Of Cabbages and Kings – Malvern Autumn Show

For several years now I have gone to the Autumn Show with a particular friend. I hope she wont mind me saying this but she would not, nor is she ever likely to describe herself as a gardener (although I have been trying to indoctrinate her for years). This two day event set at the foot of the Malvern Hills, is for us, absolutely perfect. Enough of everything to keep us both happy. Even the weather, which this year has been to put not to0 fine a point on it, rubbish, unless of course you are a mollusc or a bog plant, was perfect this year.

First stop for us is always the Harvest Pavilion, the giant vegetables always make us smile and I love the attention to detail in the displays. I know that this pavilion never fails to amaze, delight and amuse. It is however a very serious business, as you can tell from the faces of those judging.

Having exhibited in the Harvest Pavilion I have experienced the trials and tribulations of trying to achieve perfection. This year has been a difficult one, seeing gardeners dealing with the vagaries of the British weather and yet once again faultless flowers, fruit and vegetables abounded.

The National Vegetable Society, National Championships had a Jubilee and Olympic theme. The Midlands Branch came in first with their display, which featured a fiery looking chili torch.

The Welsh contingent was much more traditional in its arrangement and I particularly liked their fine display of multicoloured carrots and Kiwano (Horned Melon), which is something I haven’t seen before.

Keeping with the Jubilee theme the Scottish Branch displayed an array of baby vegetables on a cupcake stand with both of us being most impressed by the small but perfectly formed Cauliflower.

One thing I noticed this year was the different way of styling ones leeks. I wonder if perhaps some inspiration had come from the “World Beard and Moustache Championships”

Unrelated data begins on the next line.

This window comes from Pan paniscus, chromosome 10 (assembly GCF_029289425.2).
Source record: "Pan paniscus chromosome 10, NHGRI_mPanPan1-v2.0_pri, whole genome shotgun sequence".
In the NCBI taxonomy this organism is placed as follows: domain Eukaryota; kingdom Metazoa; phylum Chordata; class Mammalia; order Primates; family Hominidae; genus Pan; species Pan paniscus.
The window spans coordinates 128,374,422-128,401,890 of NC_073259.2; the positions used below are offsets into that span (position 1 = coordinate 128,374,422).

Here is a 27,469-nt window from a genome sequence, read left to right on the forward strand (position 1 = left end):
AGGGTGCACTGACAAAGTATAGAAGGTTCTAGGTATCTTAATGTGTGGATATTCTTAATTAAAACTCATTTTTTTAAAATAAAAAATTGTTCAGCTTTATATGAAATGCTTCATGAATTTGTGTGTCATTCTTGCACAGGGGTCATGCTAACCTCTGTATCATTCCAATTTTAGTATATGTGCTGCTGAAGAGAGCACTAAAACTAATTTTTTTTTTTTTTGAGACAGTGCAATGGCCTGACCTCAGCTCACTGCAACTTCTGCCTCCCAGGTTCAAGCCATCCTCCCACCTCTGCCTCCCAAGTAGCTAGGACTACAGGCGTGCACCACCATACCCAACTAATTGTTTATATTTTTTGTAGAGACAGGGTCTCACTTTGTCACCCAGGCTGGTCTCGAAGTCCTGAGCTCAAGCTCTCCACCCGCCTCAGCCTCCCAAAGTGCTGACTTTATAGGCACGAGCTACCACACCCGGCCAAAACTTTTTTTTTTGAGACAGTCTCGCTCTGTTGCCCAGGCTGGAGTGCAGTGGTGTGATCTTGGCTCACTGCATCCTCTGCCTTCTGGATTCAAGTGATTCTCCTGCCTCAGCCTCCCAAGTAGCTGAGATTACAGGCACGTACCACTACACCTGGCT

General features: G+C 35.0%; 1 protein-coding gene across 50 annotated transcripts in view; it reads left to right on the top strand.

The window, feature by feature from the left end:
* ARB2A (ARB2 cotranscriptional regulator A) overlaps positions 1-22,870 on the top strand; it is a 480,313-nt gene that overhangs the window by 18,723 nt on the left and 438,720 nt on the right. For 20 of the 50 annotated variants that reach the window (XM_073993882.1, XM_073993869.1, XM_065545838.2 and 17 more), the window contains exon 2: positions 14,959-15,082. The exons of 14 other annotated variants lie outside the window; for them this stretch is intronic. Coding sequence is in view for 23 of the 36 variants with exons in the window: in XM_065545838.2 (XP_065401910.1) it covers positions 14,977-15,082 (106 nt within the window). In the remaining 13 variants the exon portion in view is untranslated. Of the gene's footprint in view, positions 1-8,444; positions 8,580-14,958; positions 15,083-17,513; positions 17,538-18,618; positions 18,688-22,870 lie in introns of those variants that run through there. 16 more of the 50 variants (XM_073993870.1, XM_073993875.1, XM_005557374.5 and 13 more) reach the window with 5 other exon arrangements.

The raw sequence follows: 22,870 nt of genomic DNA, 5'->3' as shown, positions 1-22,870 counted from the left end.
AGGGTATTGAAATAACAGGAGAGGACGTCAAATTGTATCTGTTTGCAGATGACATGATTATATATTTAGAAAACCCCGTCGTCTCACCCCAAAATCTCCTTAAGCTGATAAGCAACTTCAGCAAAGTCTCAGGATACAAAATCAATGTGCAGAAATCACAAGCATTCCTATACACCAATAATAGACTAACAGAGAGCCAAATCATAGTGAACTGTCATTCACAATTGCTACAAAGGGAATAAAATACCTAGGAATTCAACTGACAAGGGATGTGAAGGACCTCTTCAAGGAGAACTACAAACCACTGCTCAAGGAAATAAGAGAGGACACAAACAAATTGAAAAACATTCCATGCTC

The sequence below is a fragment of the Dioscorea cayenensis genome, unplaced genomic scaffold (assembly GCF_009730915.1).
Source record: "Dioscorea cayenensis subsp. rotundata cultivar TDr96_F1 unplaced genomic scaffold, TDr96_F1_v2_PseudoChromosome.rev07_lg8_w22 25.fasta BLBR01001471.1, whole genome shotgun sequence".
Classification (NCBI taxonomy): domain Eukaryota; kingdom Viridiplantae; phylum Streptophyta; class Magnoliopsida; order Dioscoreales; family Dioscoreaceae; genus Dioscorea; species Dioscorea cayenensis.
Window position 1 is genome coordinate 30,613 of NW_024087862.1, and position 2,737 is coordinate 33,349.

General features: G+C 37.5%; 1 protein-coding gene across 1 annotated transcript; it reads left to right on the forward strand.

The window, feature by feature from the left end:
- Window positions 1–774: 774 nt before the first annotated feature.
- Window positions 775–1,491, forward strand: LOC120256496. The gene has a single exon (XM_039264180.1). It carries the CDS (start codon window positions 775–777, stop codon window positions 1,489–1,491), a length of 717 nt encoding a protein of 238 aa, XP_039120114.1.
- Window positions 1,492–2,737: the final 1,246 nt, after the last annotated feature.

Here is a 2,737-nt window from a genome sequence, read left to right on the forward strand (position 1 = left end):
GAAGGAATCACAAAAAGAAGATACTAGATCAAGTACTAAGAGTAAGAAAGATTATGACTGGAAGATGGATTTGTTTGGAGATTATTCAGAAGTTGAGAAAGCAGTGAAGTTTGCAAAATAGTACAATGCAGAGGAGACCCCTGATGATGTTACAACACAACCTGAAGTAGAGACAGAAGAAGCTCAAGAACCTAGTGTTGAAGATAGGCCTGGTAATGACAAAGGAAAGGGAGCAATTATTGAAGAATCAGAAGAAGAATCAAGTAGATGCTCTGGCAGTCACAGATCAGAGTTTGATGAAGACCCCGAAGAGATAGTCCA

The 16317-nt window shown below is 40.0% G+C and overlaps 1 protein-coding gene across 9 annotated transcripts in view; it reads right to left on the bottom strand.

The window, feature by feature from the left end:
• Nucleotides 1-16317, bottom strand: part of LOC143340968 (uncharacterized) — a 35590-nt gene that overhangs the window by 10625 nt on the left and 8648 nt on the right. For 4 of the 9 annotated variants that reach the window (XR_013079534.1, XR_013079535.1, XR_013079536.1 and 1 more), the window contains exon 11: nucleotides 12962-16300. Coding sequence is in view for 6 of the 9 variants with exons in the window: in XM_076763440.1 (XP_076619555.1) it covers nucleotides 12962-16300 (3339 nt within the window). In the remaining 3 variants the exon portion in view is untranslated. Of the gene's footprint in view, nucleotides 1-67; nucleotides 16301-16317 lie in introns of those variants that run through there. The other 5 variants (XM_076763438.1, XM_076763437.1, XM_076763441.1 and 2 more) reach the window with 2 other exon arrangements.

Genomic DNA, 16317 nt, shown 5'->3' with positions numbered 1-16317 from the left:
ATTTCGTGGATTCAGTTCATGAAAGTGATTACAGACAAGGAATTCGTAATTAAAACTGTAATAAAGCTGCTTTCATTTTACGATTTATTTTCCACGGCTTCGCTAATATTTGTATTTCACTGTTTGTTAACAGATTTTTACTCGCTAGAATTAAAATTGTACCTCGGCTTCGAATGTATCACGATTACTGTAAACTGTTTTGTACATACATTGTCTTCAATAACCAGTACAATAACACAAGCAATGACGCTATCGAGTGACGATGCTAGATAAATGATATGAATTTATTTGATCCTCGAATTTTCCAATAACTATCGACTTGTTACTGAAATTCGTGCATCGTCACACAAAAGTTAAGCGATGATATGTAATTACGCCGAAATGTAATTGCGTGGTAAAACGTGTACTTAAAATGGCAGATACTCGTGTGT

“The Little Mi”
“The Freeform”
“The Standing to Attention”

Although very impressive this years giants seemed a little thin on the ground and I cant recall seeing any of the giant swedes so reminiscent of alien lifeforms.

The Show gardens at the Autumn Show are smaller and less numerous than the Spring Show. There is a shorter time available for the build but they rarely fail to deliver on attention to detail and good design. The one difference, I would suggest, is that this Show has a more relaxed feel with some of the gardens displaying a sense of fun and whimsy not always seen in the spring.

A La Mode Dining – Best in Show
“Dig for Victory” – featuring an Anderson Shelter covered with vegetables
Colourful display in – “Discovering Brassicas!”

Happily for those building show gardens they are housed undercover in the Good Life Pavilion Theatre. Throughout the day there were a full programme of demonstrations. Unfortunately we arrived too late to watch Jean-Christophe Novelli but we did catch Mark Diacono demonstrate the tongue tingly transforming nature of Szechuan pepper in cocktails and also demonstrate how to make the perfect Mojito with local mint and cider.

Fortified we then spent the rest of the day taking in the sights, tasting local delights and generally having a lovely time.

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